The Book To Help You Mindfully Parent A Child With ADHD
I came across the book Mindful Parenting for ADHD by Mark Bertin, M.D. at my local library. As I began reading it, I knew I had to share it with you! While I do not have a child with an ADHD diagnosis, as an educator I like to read as much as I can to understand the diverse learning and behavioral needs of children. This book is a must read for caring parents who are looking for a helpful explanation of ADHD.
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This book starts by focusing on the adult–how our thoughts, expectations, and attitudes affect how we parent. As a parent of a child with ADHD, it is important to understand that a lot of the behaviors your child may exhibit is part of an underlying problem with executive functioning. Understanding your child and understanding ADHD is essential for you to go about helping your child the best way you can. The more aware we are, the better we can react and respond to difficult behaviors. The way we parent will make a difference in our children’s lives. This book reminds us that our actions impact our children and guides us towards a positive impact. The author suggests that we keep in mind how much positive versus negative feedback that a child with ADHD hears from us. Because kids with ADHD often need a lot of behavioral correction, the child may be receiving too much negative feedback. Being mindful of this will help a parent balance the ratio between negative and positive feedback (p.89).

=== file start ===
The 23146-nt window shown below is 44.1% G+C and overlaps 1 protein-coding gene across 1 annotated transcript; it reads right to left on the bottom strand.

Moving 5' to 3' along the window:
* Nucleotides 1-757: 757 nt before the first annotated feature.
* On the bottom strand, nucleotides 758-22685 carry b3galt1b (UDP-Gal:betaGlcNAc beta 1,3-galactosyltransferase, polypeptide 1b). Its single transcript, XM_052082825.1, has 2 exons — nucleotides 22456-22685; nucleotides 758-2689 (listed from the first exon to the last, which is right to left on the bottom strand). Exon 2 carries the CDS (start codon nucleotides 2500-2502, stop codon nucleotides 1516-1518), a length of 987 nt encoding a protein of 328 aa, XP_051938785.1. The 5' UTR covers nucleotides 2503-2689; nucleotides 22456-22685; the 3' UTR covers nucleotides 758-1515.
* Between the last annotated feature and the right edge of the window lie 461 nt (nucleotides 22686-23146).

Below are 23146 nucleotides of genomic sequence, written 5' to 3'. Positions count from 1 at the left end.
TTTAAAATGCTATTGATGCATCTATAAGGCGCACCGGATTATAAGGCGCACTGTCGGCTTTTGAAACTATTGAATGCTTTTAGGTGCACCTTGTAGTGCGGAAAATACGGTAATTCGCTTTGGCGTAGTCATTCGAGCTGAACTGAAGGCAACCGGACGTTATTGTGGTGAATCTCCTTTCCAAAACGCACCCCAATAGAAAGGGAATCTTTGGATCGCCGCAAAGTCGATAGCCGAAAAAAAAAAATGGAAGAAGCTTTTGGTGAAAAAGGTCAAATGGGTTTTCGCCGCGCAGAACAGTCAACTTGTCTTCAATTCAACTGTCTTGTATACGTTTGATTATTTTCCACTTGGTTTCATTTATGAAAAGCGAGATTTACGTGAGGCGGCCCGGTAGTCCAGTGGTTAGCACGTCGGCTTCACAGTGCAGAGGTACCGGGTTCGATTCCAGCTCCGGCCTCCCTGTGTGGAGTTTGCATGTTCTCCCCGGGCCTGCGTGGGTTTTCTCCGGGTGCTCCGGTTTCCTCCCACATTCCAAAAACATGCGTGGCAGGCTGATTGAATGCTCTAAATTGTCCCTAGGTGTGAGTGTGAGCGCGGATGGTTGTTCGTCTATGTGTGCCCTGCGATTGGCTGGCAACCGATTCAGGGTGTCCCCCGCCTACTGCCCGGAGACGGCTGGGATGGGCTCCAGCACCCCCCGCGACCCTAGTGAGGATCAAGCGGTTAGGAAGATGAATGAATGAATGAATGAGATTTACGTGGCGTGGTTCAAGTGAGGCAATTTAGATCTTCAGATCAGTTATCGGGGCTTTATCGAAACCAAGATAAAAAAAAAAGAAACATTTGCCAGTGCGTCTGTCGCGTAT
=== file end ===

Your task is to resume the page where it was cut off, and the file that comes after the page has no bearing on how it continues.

Your thoughts become your words,
Your words become your actions,
Your actions become your habitsGhandi
Once we have worked on controlling our own thoughts, emotions, and behaviors, we can begin to help our child do the same. The next few chapters give parents concrete ways they can help guide a child’s behavior and set clear limits with consistency. After this, the focus turns to addressing a child’s needs in school. I can imagine that this will be very helpful for parents as they advocate for their child. The author gives insight into what type of instruction benefits children with ADHD and what level of organizational support may be required.
One weighty decision parents likely face is whether or not their child requires medication to help their executive functioning. It appears to me that the author’s goal in this chapter is to give parents researched-based information on medication, not to persuade parents that they should medicate their children. The only way to make an informed decision is to gather information. I like how the author brings in the concept of mindfulness to this issue stating, “Don’t believe something only because someone else says it’s true” (p.162). This can be applied to any source of information (especially on the internet) and it is wise to seek out information sources that are credible. Even after reading this book, parents should continue their research on medications from other reliable sources.
In the final chapter, the author delves into mindfulness activities for children. He shares suggestions to help in areas such as: paying attention, responsiveness, awareness of thoughts, awareness of emotions, compassion and gratitude. In each of these areas, he shows us how we demonstrate these behaviors ourselves and how we can foster them in our children. Being a role model of mindfulness for our children is crucial. Social modeling is a powerful learning tool. To educate yourself more on the importance of social modeling, google “Albert Bandura” and “Social Learning Theory” to find reliable sources to read on the subject matter.
Keep up the good work moms and dads
Need a book written for kids? I love this one: